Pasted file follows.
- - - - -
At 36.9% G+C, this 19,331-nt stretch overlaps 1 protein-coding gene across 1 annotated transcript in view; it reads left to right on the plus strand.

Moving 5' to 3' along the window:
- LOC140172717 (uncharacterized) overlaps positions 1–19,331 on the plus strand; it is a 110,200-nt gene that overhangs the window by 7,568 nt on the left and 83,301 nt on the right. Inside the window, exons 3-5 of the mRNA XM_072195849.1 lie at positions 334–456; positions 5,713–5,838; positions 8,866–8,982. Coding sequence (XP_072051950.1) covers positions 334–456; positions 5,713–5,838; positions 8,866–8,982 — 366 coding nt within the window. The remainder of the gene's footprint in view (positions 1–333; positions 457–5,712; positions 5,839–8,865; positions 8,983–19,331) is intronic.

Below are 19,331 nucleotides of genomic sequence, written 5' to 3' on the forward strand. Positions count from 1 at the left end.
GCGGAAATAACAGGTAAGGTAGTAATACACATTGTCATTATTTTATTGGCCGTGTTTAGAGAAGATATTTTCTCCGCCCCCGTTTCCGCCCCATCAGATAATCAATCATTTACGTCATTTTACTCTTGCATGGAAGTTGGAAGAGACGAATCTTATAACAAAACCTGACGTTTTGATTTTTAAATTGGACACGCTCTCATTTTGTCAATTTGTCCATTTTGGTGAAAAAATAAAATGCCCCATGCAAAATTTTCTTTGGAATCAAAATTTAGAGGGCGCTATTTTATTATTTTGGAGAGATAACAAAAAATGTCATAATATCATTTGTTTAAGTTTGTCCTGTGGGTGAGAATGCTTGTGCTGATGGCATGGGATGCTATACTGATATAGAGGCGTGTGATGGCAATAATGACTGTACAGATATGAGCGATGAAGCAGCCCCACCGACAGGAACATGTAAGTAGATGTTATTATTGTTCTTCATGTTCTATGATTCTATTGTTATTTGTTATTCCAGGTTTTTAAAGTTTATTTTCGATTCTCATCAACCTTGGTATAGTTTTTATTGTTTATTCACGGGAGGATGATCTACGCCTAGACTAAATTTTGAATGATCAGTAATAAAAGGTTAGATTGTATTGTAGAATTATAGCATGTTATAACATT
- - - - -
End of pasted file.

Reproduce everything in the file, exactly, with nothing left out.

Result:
At 36.9% G+C, this 19,331-nt stretch overlaps 1 protein-coding gene across 1 annotated transcript in view; it reads left to right on the plus strand.

Moving 5' to 3' along the window:
- LOC140172717 (uncharacterized) overlaps positions 1–19,331 on the plus strand; it is a 110,200-nt gene that overhangs the window by 7,568 nt on the left and 83,301 nt on the right. Inside the window, exons 3-5 of the mRNA XM_072195849.1 lie at positions 334–456; positions 5,713–5,838; positions 8,866–8,982. Coding sequence (XP_072051950.1) covers positions 334–456; positions 5,713–5,838; positions 8,866–8,982 — 366 coding nt within the window. The remainder of the gene's footprint in view (positions 1–333; positions 457–5,712; positions 5,839–8,865; positions 8,983–19,331) is intronic.

Below are 19,331 nucleotides of genomic sequence, written 5' to 3' on the forward strand. Positions count from 1 at the left end.
GCGGAAATAACAGGTAAGGTAGTAATACACATTGTCATTATTTTATTGGCCGTGTTTAGAGAAGATATTTTCTCCGCCCCCGTTTCCGCCCCATCAGATAATCAATCATTTACGTCATTTTACTCTTGCATGGAAGTTGGAAGAGACGAATCTTATAACAAAACCTGACGTTTTGATTTTTAAATTGGACACGCTCTCATTTTGTCAATTTGTCCATTTTGGTGAAAAAATAAAATGCCCCATGCAAAATTTTCTTTGGAATCAAAATTTAGAGGGCGCTATTTTATTATTTTGGAGAGATAACAAAAAATGTCATAATATCATTTGTTTAAGTTTGTCCTGTGGGTGAGAATGCTTGTGCTGATGGCATGGGATGCTATACTGATATAGAGGCGTGTGATGGCAATAATGACTGTACAGATATGAGCGATGAAGCAGCCCCACCGACAGGAACATGTAAGTAGATGTTATTATTGTTCTTCATGTTCTATGATTCTATTGTTATTTGTTATTCCAGGTTTTTAAAGTTTATTTTCGATTCTCATCAACCTTGGTATAGTTTTTATTGTTTATTCACGGGAGGATGATCTACGCCTAGACTAAATTTTGAATGATCAGTAATAAAAGGTTAGATTGTATTGTAGAATTATAGCATGTTATAACATT